A dolphin “graveyard” has materialised outside Sea World on the Gold Coast, with PETA supporters painted grey and white lying beneath “headstones” bearing the names of captive dolphins who have died at the park.
The demonstration aimed to draw attention to the serious lack of transparency surrounding dolphin deaths at Sea World.
Carol Slater Photography
When Dolphins Disappear
Dusty was born to much fanfare at Sea World in 2016. By 2017, the marine park had stopped promoting Dusty or celebrating his milestones. Where did he go?
Deva was born as part of the park’s breeding programme in 2005 before being used for breeding herself 11 years later. During the 10th month of her pregnancy, she died of multicentric B-cell lymphoma. The necropsy report noted that her mother, Ava, also died of lymphoma and her father, Delbert, died of lymphosarcoma.
In 1992, Athena died from a twisted bowel, a fate common in captive dolphins which would also kill Kristy in 1993 and Tyson in 2016.
Cetabase – a website that tracks captive marine animals globally – lists 75 bottlenose dolphins who have died at Sea World since the marine park’s inception in 1971.
Over the years, dolphins have died from heart aneurysms, pneumonia, sepsis, and injuries sustained through fighting. Alarmingly, the fate of most of the dolphins born at, captured by, or transferred to the park is completely unknown.
Carol Slater Photography
Captivity Is Cruelty
Sea World currently holds 27 dolphins in captivity – 19 of whom were bred there, even though none of them belongs to an endangered or threatened species.
Bottlenose dolphins, the most common species held in captivity, are not threatened in nature and are listed as being of “least concern” on the International Union for Conservation of Nature’s Red List.
The only reason these dolphins are being bred in captivity is to perpetuate their use for entertainment.
Sea World promotes daily shows in which trainers hold onto dolphins’ delicate dorsal fins and make them tow fully grown humans through the water and launch them off their rostrums. It also offers “swim with dolphins” experiences.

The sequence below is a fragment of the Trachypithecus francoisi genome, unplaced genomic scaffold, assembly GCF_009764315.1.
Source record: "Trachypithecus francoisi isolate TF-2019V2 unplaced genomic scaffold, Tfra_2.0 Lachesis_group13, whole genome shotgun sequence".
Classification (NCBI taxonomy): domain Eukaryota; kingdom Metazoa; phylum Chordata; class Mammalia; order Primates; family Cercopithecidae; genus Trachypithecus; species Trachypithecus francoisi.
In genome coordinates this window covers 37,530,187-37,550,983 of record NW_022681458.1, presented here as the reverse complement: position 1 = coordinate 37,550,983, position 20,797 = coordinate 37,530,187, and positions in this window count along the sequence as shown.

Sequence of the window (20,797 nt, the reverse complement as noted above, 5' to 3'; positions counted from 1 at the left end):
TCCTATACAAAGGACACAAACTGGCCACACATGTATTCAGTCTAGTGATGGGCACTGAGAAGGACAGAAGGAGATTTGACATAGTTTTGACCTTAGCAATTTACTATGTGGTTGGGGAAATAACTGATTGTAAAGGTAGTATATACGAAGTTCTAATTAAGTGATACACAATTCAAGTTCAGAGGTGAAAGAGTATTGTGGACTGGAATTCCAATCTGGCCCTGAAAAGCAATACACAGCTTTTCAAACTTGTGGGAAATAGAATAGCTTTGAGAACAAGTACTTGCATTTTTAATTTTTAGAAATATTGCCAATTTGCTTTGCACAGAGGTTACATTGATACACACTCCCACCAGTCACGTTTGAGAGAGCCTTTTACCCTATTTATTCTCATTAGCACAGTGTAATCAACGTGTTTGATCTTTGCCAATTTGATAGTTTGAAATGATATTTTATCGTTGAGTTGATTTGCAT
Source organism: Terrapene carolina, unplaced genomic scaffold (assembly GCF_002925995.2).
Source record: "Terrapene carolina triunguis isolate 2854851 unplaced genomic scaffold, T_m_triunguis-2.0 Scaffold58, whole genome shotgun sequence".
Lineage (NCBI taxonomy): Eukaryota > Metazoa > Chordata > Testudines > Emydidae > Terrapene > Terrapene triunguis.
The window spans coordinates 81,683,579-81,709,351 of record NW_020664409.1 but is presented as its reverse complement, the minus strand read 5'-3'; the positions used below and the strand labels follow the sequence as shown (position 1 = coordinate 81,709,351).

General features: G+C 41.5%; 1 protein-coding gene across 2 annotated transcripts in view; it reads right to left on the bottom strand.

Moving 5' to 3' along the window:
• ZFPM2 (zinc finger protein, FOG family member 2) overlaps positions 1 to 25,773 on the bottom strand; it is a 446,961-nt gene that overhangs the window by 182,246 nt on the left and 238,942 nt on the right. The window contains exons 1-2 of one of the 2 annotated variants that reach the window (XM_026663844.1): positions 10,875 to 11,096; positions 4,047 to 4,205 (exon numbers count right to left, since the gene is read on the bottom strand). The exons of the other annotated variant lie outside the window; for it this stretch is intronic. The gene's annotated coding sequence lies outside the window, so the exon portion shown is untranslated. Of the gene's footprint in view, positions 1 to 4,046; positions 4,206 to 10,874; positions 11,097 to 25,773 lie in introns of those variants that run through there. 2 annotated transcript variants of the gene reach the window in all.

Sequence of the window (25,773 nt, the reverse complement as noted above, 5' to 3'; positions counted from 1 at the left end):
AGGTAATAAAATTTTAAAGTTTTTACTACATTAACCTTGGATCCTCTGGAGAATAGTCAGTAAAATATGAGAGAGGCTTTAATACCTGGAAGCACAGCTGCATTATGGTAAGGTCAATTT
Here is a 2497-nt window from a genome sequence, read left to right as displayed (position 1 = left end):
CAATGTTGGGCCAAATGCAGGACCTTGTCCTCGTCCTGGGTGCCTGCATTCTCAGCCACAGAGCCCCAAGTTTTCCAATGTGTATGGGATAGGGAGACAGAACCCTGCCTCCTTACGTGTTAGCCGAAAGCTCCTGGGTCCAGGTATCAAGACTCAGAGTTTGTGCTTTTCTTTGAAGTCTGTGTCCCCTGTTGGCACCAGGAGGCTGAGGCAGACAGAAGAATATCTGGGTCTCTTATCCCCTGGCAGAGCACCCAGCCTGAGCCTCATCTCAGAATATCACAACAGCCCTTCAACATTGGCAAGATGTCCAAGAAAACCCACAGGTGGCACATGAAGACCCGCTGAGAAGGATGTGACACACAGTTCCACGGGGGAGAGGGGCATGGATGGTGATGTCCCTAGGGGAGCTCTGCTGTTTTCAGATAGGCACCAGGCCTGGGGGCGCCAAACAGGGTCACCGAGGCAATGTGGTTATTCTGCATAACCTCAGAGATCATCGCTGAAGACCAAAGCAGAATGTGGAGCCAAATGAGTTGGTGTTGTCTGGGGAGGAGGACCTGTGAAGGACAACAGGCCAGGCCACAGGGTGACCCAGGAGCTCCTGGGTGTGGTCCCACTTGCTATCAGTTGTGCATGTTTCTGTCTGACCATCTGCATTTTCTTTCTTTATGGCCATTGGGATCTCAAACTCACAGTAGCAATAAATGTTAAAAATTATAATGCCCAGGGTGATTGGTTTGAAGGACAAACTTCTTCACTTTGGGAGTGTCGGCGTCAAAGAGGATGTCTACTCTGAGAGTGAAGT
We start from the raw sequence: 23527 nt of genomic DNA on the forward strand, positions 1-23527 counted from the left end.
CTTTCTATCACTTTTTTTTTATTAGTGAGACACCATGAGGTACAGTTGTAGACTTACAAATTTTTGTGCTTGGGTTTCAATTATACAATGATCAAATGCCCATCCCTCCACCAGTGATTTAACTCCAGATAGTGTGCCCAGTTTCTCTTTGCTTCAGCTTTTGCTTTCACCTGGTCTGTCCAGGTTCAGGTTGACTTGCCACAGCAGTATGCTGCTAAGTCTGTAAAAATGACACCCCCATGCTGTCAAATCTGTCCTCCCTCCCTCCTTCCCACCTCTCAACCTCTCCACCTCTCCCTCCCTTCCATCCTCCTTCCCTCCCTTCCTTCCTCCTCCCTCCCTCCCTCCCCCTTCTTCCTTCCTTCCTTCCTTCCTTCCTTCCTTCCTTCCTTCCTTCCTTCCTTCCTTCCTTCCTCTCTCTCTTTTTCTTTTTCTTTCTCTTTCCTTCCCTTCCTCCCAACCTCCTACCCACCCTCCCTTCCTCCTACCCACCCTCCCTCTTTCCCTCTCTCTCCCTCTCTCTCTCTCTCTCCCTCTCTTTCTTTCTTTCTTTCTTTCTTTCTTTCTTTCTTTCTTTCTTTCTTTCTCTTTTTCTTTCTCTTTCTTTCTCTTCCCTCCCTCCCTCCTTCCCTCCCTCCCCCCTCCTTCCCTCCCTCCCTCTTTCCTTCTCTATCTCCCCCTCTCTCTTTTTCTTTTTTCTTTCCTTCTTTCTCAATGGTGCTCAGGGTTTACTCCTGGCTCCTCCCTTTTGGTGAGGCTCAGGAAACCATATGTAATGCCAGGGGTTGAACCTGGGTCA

The marine park does have some some dolphins who were originally captured in order to give them medical treatment, but if it genuinely cared about their welfare, it would establish large ocean pens for their long-term care, where they could swim freely and feel the ocean current, rather than retaining them for performances and other interactions with humans.
In nature, dolphins swim up to 100 kilometres a day with their family pods, diving and riding the waves. They are acoustically oriented – using clicks, whistles, and echolocation to interact with and perceive their surroundings.
They’re unsuited to life in captivity, where they can only swim a few metres and the reverberations from their sonar bounce off the barren walls, depriving them of the rich sensory experience of the open ocean.
According to an article published in The Sydney Morning Herald in 2015, Sea World on the Gold Coast’s estimated gate takings are more than $133 million annually. Of that, it spends $1 million – not even 1% – on rescue, research, and rehabilitation.
How to Help Dolphins
In 2020, the last marine park in New South Wales (NSW) announced that it would end dolphin breeding and that it would instead explore the idea of establishing a seaside sanctuary for its remaining animals near Coffs Harbour. By 2021, the NSW government introduced laws to prevent the breeding of captive dolphins in the state.
It’s time for Queensland, the home of Sea World, to do the same.
Will you please join us in urging the Queensland government to follow NSW’s lead?